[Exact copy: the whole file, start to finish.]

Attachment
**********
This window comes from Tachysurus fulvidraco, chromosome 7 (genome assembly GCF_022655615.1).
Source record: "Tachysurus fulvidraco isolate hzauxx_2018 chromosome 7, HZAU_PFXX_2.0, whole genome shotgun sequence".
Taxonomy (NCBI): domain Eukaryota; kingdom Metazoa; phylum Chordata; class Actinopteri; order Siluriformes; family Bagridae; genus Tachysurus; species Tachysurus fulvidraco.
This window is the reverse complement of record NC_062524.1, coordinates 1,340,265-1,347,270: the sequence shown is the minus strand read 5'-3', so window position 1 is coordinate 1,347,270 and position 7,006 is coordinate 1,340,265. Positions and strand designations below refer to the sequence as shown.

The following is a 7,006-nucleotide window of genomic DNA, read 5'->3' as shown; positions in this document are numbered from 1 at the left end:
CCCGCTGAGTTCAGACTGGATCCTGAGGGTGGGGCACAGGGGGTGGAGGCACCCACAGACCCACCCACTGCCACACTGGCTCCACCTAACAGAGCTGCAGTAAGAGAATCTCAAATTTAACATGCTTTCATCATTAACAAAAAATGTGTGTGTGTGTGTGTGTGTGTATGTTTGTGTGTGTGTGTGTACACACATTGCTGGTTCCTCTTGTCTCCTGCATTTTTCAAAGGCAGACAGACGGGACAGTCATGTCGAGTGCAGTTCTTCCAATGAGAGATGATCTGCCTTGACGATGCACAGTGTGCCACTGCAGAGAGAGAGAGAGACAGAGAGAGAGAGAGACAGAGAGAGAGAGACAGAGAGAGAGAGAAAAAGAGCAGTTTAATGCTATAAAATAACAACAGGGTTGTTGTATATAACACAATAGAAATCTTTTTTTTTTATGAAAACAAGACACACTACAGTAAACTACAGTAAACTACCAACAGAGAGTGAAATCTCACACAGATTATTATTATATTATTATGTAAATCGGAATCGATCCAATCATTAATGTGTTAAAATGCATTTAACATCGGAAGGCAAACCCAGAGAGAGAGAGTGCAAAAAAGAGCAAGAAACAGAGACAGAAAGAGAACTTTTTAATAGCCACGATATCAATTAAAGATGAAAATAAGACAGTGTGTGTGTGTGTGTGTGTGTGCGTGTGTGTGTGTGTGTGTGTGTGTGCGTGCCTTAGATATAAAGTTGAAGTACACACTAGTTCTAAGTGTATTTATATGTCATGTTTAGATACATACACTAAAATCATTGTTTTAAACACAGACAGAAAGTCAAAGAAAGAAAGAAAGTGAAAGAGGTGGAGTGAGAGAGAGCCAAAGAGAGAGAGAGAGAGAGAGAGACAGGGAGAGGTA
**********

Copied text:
This window comes from Tachysurus fulvidraco, chromosome 7 (genome assembly GCF_022655615.1).
Source record: "Tachysurus fulvidraco isolate hzauxx_2018 chromosome 7, HZAU_PFXX_2.0, whole genome shotgun sequence".
Taxonomy (NCBI): domain Eukaryota; kingdom Metazoa; phylum Chordata; class Actinopteri; order Siluriformes; family Bagridae; genus Tachysurus; species Tachysurus fulvidraco.
This window is the reverse complement of record NC_062524.1, coordinates 1,340,265-1,347,270: the sequence shown is the minus strand read 5'-3', so window position 1 is coordinate 1,347,270 and position 7,006 is coordinate 1,340,265. Positions and strand designations below refer to the sequence as shown.

The following is a 7,006-nucleotide window of genomic DNA, read 5'->3' as shown; positions in this document are numbered from 1 at the left end:
CCCGCTGAGTTCAGACTGGATCCTGAGGGTGGGGCACAGGGGGTGGAGGCACCCACAGACCCACCCACTGCCACACTGGCTCCACCTAACAGAGCTGCAGTAAGAGAATCTCAAATTTAACATGCTTTCATCATTAACAAAAAATGTGTGTGTGTGTGTGTGTGTGTATGTTTGTGTGTGTGTGTGTACACACATTGCTGGTTCCTCTTGTCTCCTGCATTTTTCAAAGGCAGACAGACGGGACAGTCATGTCGAGTGCAGTTCTTCCAATGAGAGATGATCTGCCTTGACGATGCACAGTGTGCCACTGCAGAGAGAGAGAGAGACAGAGAGAGAGAGAGACAGAGAGAGAGAGACAGAGAGAGAGAGAAAAAGAGCAGTTTAATGCTATAAAATAACAACAGGGTTGTTGTATATAACACAATAGAAATCTTTTTTTTTTATGAAAACAAGACACACTACAGTAAACTACAGTAAACTACCAACAGAGAGTGAAATCTCACACAGATTATTATTATATTATTATGTAAATCGGAATCGATCCAATCATTAATGTGTTAAAATGCATTTAACATCGGAAGGCAAACCCAGAGAGAGAGAGTGCAAAAAAGAGCAAGAAACAGAGACAGAAAGAGAACTTTTTAATAGCCACGATATCAATTAAAGATGAAAATAAGACAGTGTGTGTGTGTGTGTGTGTGTGCGTGTGTGTGTGTGTGTGTGTGTGTGCGTGCCTTAGATATAAAGTTGAAGTACACACTAGTTCTAAGTGTATTTATATGTCATGTTTAGATACATACACTAAAATCATTGTTTTAAACACAGACAGAAAGTCAAAGAAAGAAAGAAAGTGAAAGAGGTGGAGTGAGAGAGAGCCAAAGAGAGAGAGAGAGAGAGAGAGACAGGGAGAGGTA